Q: What are some of your day-to-day responsibilities at work?
Olivia: Because of the small size of my company, my role can change on a daily basis. If I am completing an engineering design, that might mean staying in the office to complete pressure drop or fluid flow calculations with my boss. If I am acting in more of a project manager role, that could mean being in the field with contractors, creating project scopes, picking parts for an installation, or conducting meetings with clients to discuss the engineering problems that need solving. Having a dynamic role can be challenging to manage at times and makes for a sharp learning curve, but it also keeps work interesting.
Elaine: Every day is different for me. While I work mostly on computer models of wastewater systems, I have a variety of different projects and I have the chance to get out to the field or to see clients on a weekly basis. Sometimes I am part of a larger team, doing my part on the project (providing analysis usually); other times I lead small projects on my own with the review of my supervisor.
Q: Do you have any noteworthy stories or exciting projects you’ve worked on that you’d like to share with us?
Olivia: No matter how many times I step onto a production floor, I still find myself fascinated with the processes behind manufacturing. I was a huge fan of the TV show How It’s Made growing up, so I am like a kid in a candy store (or rather an engineer in an ice cream factory) when it comes to implementing projects that improve these processes. I also find food a very fun environment; it’s somewhere that you really have to get creative in order to create the best design for a certain product.
Elaine: The most interesting projects have been ones that can’t be solved by a single solution. There are lots of ways a sewer system can fail or leak or cause basement flooding, so the most interesting projects have involved figuring out why a failure occurred and what has to happen next to prevent that from happening again.
Q: How did EngGirlProblems come to be?
Olivia: EngGirlProblems is a blog for women in engineering, by women in engineering. Our mission is to create community and discussion around the “#enggirlproblems” we face in our personal and professional lives, and ultimately find solutions to these problems for ourselves and others.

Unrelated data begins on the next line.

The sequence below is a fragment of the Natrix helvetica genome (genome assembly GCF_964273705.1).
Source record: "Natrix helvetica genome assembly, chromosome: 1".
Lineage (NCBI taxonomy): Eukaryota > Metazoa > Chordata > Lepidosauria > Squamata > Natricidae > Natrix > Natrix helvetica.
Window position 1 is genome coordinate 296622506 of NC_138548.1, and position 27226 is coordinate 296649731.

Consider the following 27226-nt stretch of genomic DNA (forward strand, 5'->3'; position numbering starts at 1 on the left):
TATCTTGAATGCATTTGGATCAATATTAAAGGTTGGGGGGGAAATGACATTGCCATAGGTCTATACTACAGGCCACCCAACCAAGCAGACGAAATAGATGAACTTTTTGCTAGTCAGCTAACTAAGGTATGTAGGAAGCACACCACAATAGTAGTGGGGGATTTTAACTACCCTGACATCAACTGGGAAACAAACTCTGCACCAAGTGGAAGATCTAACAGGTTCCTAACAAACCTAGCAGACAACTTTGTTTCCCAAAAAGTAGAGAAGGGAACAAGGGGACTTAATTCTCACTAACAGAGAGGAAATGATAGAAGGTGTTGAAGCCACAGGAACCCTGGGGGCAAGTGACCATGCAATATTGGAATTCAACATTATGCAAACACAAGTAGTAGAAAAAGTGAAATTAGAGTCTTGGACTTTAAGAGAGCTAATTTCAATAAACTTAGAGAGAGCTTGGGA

Elaine and I collaborate to produce EngGirlProblems. Last summer, I found myself searching the internet for information and advice tailored to women in engineering, but I felt I wasn’t finding the right resources to support me in my career. I knew that women faced certain struggles in engineering workplaces, so I was seeking a forum that would openly discuss these issues and how to collectively address and improve them. When I didn’t find what I was looking for, I came up with the idea of starting a blog.
Elaine: I started EngGirlProblems as a private Facebook group while I was in undergrad as a space to connect women in engineering at Western on an unofficial page where girls felt free to speak their minds about their experiences at school. Mostly, it was funny posts about long line ups for the one women’s bathroom in the Spencer Engineering Building (which has since been renovated and expanded), along with empowering posts whenever someone saw an article on exceptional women in science and engineering. Olivia and I are currently roommates in Toronto, so when we came up with the idea of combining EngGirlProblems with a blogging platform, it wasn’t long before we were brainstorming in our kitchen. We have kept the name and have transformed the closed Facebook group into a blog with articles on what we are experiencing in our daily lives at work.
The feedback we’ve received has been overwhelmingly positive. Our extended network has shared the page with their friends and are sharing our articles that resonate with them. We love receiving feedback and ideas for our book club or future articles because it helps us figure out what people want to learn more about.
Q: What does it mean to you both personally to be asked to come back to Western Engineering to speak at Go ENG Girl?
Elaine: I was thrilled to be asked to speak at Go ENG Girl! I volunteered almost every year during my time at Western, so it is really cool to participate again as a speaker. I am excited to share what I love about engineering with the young ladies at Go ENG Girl.
Olivia: I am very excited to return to Western to speak at Go ENG Girl. Like Elaine, I also volunteered at events as a student, and it is surreal to be returning as a keynote speaker. Go ENG Girl is personally significant to me because I switched into engineering from another faculty after my first year at Western. Although I found my way to engineering eventually, it was not a path I was encouraged to pursue during my earlier school years. I really felt like I had found my niche when I entered Western Engineering, and I hope to help other young women find theirs by speaking at this year’s Go ENG Girl.